USA – A Boston federal judge has ruled that Sun Pharmaceutical Industries Ltd. must face a multidistrict lawsuit over its alleged scheme to corner the market for generic versions of three major drugs.
Sun, the world’s largest specialty pharmacy, and its subsidiary Ranbaxy Inc. are accused of engaging in an anticompetitive scheme to delay rivals’ generic drug launches.
The lawsuit claims that generic drug purchasers overpaid for medications because Ranbaxy deceived the FDA by submitting generic drug applications that contained “missing, incorrect, or fraudulent information.” The jury trial is scheduled for January 10.
Drug buyers accused Ranbaxy of wrongfully obtaining tentative approvals from the US Food and Drug Administration in 2007 and 2008 to produce generic versions of Novartis AG’s blood pressure drug Diovan, Pfizer Inc’s acid reflux medication Nexium, and Genentech Inc’s antiviral drug Valcyte.
According to the plaintiffs, Ranbaxy’s false applications prevented other companies from entering the market, resulting in higher prices.
Ranbaxy won generic exclusivity for 180 days by being the first company to apply for these generic drugs, as specified by the Hatch-Waxman Act.
According to the complaint, the Food and Drug Administration initially approved the applications, then allowed Ranbaxy to retain its first-filing status while it attempted to amend its submissions.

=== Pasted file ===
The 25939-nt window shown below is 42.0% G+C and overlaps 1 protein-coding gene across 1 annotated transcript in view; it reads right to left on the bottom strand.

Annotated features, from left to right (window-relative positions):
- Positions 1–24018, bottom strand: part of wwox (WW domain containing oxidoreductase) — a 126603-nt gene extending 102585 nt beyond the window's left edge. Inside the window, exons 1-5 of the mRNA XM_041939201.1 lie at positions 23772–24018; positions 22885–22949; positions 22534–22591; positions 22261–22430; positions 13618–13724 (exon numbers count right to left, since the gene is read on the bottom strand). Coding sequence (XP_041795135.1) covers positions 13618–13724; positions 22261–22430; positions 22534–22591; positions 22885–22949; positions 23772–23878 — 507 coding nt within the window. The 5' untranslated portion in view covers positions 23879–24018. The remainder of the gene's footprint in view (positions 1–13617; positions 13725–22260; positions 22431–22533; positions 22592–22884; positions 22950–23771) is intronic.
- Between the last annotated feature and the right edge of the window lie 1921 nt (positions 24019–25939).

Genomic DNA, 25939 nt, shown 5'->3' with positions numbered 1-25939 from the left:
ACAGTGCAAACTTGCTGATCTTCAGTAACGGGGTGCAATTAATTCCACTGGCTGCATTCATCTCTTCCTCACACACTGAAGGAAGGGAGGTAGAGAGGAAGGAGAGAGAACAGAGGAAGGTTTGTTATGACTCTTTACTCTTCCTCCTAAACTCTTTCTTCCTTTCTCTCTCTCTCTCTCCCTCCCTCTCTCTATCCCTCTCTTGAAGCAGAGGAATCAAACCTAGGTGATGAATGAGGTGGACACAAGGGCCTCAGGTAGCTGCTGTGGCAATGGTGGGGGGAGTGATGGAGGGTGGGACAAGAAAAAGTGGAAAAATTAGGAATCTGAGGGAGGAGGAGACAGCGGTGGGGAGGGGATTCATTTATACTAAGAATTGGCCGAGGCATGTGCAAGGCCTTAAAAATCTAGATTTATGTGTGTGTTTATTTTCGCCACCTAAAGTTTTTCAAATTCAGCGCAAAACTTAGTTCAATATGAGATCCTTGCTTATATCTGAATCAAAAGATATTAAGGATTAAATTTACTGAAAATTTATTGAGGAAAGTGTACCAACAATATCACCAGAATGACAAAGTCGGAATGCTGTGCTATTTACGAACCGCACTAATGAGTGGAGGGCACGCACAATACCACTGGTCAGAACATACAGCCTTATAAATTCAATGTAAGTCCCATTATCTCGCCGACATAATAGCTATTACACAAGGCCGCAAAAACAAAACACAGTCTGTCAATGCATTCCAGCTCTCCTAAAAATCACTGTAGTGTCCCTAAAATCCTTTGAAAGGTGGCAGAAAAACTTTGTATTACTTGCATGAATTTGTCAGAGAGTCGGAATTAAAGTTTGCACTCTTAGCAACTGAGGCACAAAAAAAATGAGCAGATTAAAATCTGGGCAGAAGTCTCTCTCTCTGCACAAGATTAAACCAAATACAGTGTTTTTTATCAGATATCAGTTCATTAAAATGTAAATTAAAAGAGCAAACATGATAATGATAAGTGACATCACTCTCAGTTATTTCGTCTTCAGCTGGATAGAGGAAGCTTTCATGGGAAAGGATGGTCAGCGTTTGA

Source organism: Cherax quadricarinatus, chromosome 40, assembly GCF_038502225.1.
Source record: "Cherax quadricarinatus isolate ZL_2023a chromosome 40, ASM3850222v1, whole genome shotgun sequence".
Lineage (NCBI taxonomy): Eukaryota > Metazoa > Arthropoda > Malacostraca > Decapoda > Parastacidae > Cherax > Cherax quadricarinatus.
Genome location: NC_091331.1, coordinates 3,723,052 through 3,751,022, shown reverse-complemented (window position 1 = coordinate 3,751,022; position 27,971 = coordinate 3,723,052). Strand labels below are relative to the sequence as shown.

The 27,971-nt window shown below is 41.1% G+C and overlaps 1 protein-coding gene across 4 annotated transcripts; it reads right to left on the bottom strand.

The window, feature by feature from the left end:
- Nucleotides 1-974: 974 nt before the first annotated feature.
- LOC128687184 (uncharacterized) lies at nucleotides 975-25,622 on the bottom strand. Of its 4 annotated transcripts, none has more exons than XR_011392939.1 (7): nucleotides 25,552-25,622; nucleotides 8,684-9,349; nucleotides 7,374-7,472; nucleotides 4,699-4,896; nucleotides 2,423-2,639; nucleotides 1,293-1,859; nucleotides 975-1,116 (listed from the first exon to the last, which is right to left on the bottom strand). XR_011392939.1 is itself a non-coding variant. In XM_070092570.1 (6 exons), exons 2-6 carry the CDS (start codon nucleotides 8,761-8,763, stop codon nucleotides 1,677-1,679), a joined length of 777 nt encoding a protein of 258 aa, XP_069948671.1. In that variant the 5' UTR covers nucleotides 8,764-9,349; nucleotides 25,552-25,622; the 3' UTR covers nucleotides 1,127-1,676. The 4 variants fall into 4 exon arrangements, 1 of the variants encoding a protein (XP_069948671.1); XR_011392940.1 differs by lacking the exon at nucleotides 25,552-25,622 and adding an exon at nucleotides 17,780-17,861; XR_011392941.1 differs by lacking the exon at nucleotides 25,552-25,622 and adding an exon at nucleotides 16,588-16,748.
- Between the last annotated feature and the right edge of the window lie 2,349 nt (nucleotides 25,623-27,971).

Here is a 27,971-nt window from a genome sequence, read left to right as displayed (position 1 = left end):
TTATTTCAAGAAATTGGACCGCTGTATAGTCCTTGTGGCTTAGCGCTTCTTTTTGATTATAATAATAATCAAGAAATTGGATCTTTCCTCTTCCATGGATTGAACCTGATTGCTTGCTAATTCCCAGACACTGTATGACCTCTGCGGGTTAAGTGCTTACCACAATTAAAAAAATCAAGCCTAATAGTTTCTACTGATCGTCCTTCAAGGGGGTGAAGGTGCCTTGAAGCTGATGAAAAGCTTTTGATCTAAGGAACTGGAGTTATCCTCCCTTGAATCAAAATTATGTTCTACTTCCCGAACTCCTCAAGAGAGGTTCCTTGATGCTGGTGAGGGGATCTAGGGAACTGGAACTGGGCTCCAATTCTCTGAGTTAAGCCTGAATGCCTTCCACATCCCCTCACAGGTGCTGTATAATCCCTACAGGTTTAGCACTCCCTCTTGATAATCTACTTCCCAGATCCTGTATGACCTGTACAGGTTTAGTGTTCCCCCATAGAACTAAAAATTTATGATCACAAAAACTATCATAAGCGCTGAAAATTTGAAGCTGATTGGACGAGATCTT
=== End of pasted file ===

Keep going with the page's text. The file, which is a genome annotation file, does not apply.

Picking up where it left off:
However, following increased regulatory scrutiny, the FDA rescinded its tentative approvals for the Valcyte and Nexium generics after granting Ranbaxy approval to produce the Diovan generic in 2014.
Despite the fact that the FDA eventually revoked two of its three approvals, Sun and Ranbaxy allegedly enjoyed six months as the sole manufacturer of generic Nexium.
According to the suit consolidated in the United States District Court for the District of Massachusetts, the entire scheme bottlenecked other makers of proposed generics behind them while they sorted out their data problems.
Sun failed to rebut claims by generic drug buyers that they were overcharged for medications as a result of a fraud perpetrated by Ranbaxy Laboratories on U.S. regulators, according to U.S. District Judge Nathaniel Gorton in Boston.
Ranbaxy’s lawyers contended that the plaintiffs failed to demonstrate that the FDA was duped into tentatively approving the drugs through fraud.
However, in denying Ranbaxy summary judgment, Gorton stated that the plaintiffs had presented sufficient evidence demonstrating that the FDA had not assessed all of the evidence of the company’s wrongdoing for a jury to consider the fraud question.
He also rejected Ranbaxy’s claim that it lacked monopoly power over Valcyte and Nexium because it never sold them.
Gorton stated that the impact of its first-filer status could be considered by a jury in determining whether it had monopoly power.